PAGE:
One might try to rationalize Exodus 32 by saying that God was just testing Moses. God wasn’t really going to consume them. But why would God want Moses to think God was going to destroy them? Think how that would negatively influence Moses’ own thinking about and faith in God. And, of course, that is not what the text says. The text says that God changed God’s mind, after having been persuaded by Moses to spare the people.
The only constructive way forward is to be honest with the text and admit that we have two very different portrayals and images of God that cannot simply be ignored or rationalized away. When I read Exodus 32 critically, I realize that this story reflects what the storywriter and the ancient Hebrews who preserved this story believed about God at that time in their history. This is how they imagined God. Unless of course the story was intended to be humorous – a kind of holy irony where Moses acts more like God than God does. I don’t think that is likely, but it is a possibility.
Nevertheless, the portrait of God in Exodus 32 clashes with the portrait of God painted by Jesus in the Gospel of Luke. They are both in the Bible, but they do not have equal authority. When you get right down to it, no Christian, even the most conservative Christian, believes the Bible equally. Some parts of the Bible are focused on, and other parts of the Bible are ignored or dismissed in some way. One can be intentional and purposeful about it, or one can be unintentional and haphazard in doing it. But every Christian chooses some scriptures over others.
Disciples of Jesus must always give preference to the Gospels – to the stories about Jesus and the stories Jesus told. We must always give first priority and more authority to those texts that teach us about Jesus and what Jesus taught, believed, and did, than other scriptures. There is a reason the church calendar centers and revolves around the life of Jesus. There is a reason that the Gospel texts occupy center stage in the Lectionary. There is a reason that most Christians confess Jesus as their Lord. So the texts dealing with Jesus should have more authority than all the other texts.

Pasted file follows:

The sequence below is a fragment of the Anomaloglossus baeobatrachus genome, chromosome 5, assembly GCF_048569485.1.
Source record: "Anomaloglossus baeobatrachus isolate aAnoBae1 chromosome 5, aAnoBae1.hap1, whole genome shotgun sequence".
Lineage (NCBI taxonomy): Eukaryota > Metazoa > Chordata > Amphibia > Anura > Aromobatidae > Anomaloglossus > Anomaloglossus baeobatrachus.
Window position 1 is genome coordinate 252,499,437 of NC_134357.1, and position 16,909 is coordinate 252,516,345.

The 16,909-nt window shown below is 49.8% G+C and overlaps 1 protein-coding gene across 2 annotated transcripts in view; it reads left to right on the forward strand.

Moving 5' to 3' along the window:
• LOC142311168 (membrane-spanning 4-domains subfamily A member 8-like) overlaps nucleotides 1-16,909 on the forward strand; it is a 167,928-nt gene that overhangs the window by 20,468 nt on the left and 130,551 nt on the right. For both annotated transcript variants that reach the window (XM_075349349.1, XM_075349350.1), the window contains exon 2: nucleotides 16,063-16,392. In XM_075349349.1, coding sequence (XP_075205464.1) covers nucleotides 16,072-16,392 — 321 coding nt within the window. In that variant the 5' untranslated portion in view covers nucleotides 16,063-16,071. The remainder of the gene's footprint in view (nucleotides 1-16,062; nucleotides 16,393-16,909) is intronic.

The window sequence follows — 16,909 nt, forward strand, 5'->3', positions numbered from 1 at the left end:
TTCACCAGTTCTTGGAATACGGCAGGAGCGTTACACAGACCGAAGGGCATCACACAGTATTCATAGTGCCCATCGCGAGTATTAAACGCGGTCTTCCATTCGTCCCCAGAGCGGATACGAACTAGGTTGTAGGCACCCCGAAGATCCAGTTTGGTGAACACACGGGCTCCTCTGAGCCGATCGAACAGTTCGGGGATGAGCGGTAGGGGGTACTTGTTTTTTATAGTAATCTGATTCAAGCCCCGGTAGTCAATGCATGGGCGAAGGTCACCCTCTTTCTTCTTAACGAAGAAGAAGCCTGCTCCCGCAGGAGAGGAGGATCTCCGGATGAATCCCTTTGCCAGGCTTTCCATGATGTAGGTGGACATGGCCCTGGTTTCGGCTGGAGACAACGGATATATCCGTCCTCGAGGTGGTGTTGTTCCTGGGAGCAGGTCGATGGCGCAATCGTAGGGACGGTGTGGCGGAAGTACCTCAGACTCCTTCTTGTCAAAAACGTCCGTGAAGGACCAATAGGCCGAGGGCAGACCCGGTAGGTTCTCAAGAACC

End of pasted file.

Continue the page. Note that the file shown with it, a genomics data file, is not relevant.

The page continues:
Of course, if we are honest we also have to read the Gospel texts critically as well. That means acknowledging that the Gospel writers sometimes embellished and altered the stories that were passed down to them. And undoubtedly the oral stories were altered and changed as they were passed along decades before they were ever written down, collected, and utilized as a source for the composition of our canonical Gospels.
Reading the Bible honestly and critically helps us to realize that the Bible didn’t float down from heaven on the wings of angels. The Bible came to us through a very human and fallible process. It also provides some boundaries and parameters for making spiritual application of these texts to our lives and faith communities.
This post was first published at the Unfundamentalist Christians blog at Patheos.com